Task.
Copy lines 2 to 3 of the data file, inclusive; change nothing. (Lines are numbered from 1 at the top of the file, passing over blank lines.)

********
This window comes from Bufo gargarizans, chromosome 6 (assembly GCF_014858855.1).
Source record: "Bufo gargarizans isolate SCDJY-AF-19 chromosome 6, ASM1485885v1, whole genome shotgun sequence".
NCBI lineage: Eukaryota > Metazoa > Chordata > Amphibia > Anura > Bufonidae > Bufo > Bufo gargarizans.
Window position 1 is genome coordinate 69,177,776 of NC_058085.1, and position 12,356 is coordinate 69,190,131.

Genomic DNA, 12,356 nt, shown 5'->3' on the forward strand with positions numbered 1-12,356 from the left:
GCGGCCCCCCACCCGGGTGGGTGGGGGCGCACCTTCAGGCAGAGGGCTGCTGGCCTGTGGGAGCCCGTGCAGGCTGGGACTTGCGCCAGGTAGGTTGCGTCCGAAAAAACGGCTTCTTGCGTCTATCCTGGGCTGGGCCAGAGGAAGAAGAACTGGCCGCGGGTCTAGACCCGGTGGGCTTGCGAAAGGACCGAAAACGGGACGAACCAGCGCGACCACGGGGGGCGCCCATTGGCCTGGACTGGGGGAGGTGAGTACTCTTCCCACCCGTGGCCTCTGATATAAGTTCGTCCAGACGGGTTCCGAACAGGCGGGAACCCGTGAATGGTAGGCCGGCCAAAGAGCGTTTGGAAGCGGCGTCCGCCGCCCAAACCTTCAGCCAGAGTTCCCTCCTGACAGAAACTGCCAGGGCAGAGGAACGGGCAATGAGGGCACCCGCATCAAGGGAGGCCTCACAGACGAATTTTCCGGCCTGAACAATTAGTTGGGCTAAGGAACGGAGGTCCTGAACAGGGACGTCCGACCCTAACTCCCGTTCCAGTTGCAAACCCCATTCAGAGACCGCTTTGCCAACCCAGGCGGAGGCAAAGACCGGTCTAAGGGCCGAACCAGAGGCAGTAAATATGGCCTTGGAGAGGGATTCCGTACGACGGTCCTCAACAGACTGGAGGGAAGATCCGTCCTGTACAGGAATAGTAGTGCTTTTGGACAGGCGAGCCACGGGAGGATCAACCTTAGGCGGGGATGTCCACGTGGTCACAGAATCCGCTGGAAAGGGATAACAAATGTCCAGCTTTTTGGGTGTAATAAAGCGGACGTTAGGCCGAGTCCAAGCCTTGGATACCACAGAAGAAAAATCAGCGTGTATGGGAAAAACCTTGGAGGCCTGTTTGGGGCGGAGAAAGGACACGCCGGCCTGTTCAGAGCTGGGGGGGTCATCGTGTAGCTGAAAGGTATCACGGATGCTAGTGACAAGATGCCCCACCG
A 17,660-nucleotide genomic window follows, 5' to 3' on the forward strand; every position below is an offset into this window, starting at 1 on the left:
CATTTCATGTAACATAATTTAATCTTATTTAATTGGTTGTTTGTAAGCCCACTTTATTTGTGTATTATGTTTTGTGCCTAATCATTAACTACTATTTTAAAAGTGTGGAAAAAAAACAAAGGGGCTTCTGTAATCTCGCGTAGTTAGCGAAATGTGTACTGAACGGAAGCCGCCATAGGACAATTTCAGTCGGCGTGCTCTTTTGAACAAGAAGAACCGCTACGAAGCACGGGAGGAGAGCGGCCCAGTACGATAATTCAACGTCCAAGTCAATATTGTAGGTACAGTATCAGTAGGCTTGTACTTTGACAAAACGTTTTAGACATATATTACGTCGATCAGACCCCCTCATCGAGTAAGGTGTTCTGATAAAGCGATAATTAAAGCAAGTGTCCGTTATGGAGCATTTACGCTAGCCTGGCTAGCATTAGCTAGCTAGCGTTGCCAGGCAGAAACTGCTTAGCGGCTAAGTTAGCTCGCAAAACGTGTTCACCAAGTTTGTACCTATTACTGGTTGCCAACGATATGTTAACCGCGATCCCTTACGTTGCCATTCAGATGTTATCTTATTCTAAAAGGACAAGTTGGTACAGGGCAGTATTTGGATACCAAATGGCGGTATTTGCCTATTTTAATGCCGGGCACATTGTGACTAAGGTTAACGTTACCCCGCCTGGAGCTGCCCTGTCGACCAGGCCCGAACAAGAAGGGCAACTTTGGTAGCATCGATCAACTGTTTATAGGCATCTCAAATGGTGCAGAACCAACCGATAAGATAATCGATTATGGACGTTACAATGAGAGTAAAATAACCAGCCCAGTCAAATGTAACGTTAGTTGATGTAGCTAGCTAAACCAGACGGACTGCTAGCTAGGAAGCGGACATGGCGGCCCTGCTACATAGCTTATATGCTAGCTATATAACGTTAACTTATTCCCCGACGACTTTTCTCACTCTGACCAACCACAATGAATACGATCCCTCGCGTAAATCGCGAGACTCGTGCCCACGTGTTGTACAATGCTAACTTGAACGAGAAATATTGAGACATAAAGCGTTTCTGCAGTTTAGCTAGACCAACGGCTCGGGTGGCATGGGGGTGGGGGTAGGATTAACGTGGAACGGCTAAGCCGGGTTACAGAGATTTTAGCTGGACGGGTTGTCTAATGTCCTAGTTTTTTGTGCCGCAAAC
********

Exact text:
Source record: "Bufo gargarizans isolate SCDJY-AF-19 chromosome 6, ASM1485885v1, whole genome shotgun sequence".
NCBI lineage: Eukaryota > Metazoa > Chordata > Amphibia > Anura > Bufonidae > Bufo > Bufo gargarizans.